Thursday, September 14th, 2022 - Perth, Australia: Biotome is part of an international consortium that has been awarded a grant from the Leducq Foundation for the Acute Rheumatic Fever Diagnosis Collaborative Network (ARC Network). The goal of this project is to discover biomarkers that accurately identify patients with acute rheumatic fever.
Acute rheumatic fever [ARF] is a serious complication following a strep throat infection caused by Group A Streptococcus bacteria. It can be difficult to diagnose because people experience a variety of different symptoms at different stages of the disease.
ARF is the leading cause of acquired heart disease in children worldwide. ARF can affect the brain, joints, skin, and the heart. If the heart is involved, ARF can permanently damage the heart valves, resulting in rheumatic heart disease. Recurrent episodes can cause further damage to the heart, making the disease progressively worse over time.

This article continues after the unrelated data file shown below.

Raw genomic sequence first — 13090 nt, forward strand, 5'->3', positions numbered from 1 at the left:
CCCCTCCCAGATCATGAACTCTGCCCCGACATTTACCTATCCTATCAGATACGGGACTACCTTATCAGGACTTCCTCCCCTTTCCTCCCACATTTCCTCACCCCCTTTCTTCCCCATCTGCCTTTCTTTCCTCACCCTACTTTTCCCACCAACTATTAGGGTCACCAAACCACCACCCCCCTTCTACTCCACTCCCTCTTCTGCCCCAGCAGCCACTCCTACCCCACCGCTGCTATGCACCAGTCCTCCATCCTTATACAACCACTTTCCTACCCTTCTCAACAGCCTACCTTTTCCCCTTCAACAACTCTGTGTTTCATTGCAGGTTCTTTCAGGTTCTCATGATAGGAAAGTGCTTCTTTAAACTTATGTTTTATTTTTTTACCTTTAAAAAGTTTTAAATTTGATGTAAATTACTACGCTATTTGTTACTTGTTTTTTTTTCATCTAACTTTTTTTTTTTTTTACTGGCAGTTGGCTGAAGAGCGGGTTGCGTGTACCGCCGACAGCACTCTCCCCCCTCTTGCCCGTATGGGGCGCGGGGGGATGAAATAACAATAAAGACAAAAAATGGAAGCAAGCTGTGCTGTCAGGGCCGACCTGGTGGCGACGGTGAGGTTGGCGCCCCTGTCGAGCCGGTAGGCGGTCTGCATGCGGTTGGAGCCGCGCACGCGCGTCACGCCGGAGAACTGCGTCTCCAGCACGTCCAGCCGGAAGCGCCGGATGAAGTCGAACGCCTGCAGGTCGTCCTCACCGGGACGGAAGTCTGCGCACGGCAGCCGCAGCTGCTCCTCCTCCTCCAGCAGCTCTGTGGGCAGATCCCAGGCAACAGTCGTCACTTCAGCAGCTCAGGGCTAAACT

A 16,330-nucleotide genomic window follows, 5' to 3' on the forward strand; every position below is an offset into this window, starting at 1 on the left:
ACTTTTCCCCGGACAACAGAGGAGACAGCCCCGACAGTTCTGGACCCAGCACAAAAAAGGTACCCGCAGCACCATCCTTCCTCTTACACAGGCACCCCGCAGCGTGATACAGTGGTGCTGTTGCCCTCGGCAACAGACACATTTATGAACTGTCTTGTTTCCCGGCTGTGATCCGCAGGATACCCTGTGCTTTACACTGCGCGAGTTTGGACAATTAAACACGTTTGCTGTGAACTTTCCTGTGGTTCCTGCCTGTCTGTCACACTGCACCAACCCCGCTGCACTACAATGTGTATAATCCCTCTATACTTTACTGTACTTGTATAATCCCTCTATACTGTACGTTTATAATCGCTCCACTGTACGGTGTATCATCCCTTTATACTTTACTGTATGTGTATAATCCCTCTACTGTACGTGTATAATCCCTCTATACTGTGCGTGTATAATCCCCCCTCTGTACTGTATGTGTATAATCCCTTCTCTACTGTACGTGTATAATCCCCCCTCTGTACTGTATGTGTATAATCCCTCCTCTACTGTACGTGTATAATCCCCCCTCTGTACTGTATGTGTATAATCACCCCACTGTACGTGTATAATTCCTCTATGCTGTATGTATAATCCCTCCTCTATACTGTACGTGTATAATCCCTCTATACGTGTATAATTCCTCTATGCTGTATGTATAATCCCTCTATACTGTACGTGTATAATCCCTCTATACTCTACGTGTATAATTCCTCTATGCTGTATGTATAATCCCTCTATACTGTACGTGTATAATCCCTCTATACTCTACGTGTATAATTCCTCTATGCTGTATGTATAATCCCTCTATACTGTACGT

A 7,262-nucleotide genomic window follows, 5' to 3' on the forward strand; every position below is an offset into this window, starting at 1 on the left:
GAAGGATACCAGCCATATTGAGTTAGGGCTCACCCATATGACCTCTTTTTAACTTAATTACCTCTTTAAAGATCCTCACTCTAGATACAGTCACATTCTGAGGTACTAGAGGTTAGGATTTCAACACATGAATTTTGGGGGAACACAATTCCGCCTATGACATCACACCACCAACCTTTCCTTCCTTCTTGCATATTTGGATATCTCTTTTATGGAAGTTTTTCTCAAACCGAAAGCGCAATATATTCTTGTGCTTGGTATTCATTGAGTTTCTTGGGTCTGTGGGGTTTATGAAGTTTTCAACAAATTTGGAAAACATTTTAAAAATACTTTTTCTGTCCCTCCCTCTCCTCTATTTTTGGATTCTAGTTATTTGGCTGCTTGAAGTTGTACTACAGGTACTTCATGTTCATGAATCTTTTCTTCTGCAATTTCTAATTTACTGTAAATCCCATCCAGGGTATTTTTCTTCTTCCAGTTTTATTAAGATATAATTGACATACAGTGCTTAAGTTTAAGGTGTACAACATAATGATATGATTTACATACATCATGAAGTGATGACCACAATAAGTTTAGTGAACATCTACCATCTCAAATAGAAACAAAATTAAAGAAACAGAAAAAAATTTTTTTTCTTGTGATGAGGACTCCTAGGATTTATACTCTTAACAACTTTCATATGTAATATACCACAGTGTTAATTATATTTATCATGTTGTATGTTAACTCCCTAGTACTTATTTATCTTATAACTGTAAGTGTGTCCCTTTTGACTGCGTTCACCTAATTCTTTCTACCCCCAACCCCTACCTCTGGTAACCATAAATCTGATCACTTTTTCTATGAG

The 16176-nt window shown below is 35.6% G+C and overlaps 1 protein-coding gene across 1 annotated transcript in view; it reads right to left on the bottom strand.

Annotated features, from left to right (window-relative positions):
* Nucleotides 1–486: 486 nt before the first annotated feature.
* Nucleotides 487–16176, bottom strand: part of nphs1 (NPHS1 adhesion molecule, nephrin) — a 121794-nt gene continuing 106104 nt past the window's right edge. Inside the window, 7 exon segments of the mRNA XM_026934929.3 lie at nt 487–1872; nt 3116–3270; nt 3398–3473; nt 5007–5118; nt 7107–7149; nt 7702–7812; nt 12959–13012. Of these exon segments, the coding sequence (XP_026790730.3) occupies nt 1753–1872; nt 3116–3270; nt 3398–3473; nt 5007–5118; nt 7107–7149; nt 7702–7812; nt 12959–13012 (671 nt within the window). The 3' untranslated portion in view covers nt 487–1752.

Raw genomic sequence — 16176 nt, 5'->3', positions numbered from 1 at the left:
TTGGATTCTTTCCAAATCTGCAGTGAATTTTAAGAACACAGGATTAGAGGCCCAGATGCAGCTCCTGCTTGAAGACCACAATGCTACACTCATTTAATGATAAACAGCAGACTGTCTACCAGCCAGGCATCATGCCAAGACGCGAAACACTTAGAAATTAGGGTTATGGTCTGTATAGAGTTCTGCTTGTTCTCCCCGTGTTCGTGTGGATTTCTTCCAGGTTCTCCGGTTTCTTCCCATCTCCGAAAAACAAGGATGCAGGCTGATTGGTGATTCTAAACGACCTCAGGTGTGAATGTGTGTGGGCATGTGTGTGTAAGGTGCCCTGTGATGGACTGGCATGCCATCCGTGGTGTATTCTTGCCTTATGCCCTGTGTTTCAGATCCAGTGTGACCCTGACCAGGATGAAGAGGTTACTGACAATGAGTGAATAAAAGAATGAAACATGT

While Group A Streptococcus infection is well substantiated as the initiating event, the contributions of bacterial factors and host responses that lead to the development of rheumatic heart disease are not well understood.
AI interpretation of neutrophils attacking streptococcus bacteria on a mucosal surface (OpenAI / Dalle-2).
“We are excited to be a part of this important project,” said Dr. Samuel Lundin, CEO and founder of Biotome. “The development of accurate diagnostics for acute rheumatic fever would represent a major advance in our ability to prevent and treat this devastating disease.”
The international consortium, led by paediatric cardiologist Andrea Beaton, MD (Cincinnati Children's Hospital), includes research groups from 12 countries distributed on all continents. The collaboration includes Dr. Timothy Barnett and colleagues from the Telethon Kids Institute in Perth, Western Australia.